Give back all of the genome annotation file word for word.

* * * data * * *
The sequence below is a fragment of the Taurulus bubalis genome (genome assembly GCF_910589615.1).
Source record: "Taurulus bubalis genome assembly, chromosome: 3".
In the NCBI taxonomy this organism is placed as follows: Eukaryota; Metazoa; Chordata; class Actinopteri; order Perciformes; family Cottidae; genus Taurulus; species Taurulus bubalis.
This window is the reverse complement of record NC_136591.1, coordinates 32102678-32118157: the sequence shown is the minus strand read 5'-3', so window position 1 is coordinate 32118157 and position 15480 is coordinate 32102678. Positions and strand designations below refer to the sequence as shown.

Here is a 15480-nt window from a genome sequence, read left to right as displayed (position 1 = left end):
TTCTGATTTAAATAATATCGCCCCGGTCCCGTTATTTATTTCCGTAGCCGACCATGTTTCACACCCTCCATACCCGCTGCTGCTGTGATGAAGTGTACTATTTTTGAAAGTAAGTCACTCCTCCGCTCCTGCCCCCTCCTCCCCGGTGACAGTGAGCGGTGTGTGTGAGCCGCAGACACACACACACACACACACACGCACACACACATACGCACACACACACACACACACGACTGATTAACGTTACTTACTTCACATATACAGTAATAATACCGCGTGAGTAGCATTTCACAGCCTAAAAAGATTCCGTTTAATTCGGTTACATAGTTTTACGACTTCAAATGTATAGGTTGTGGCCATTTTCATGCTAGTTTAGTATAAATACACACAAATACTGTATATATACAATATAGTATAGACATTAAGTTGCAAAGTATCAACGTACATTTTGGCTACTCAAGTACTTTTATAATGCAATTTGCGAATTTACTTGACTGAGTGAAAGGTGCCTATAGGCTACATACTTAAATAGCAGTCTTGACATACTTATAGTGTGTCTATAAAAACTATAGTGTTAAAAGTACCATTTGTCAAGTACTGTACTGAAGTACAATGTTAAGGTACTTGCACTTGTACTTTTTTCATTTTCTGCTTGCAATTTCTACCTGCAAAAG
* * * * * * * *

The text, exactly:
The sequence below is a fragment of the Taurulus bubalis genome (genome assembly GCF_910589615.1).
Source record: "Taurulus bubalis genome assembly, chromosome: 3".
In the NCBI taxonomy this organism is placed as follows: Eukaryota; Metazoa; Chordata; class Actinopteri; order Perciformes; family Cottidae; genus Taurulus; species Taurulus bubalis.
This window is the reverse complement of record NC_136591.1, coordinates 32102678-32118157: the sequence shown is the minus strand read 5'-3', so window position 1 is coordinate 32118157 and position 15480 is coordinate 32102678. Positions and strand designations below refer to the sequence as shown.

Here is a 15480-nt window from a genome sequence, read left to right as displayed (position 1 = left end):
TTCTGATTTAAATAATATCGCCCCGGTCCCGTTATTTATTTCCGTAGCCGACCATGTTTCACACCCTCCATACCCGCTGCTGCTGTGATGAAGTGTACTATTTTTGAAAGTAAGTCACTCCTCCGCTCCTGCCCCCTCCTCCCCGGTGACAGTGAGCGGTGTGTGTGAGCCGCAGACACACACACACACACACACACGCACACACACATACGCACACACACACACACACACGACTGATTAACGTTACTTACTTCACATATACAGTAATAATACCGCGTGAGTAGCATTTCACAGCCTAAAAAGATTCCGTTTAATTCGGTTACATAGTTTTACGACTTCAAATGTATAGGTTGTGGCCATTTTCATGCTAGTTTAGTATAAATACACACAAATACTGTATATATACAATATAGTATAGACATTAAGTTGCAAAGTATCAACGTACATTTTGGCTACTCAAGTACTTTTATAATGCAATTTGCGAATTTACTTGACTGAGTGAAAGGTGCCTATAGGCTACATACTTAAATAGCAGTCTTGACATACTTATAGTGTGTCTATAAAAACTATAGTGTTAAAAGTACCATTTGTCAAGTACTGTACTGAAGTACAATGTTAAGGTACTTGCACTTGTACTTTTTTCATTTTCTGCTTGCAATTTCTACCTGCAAAAG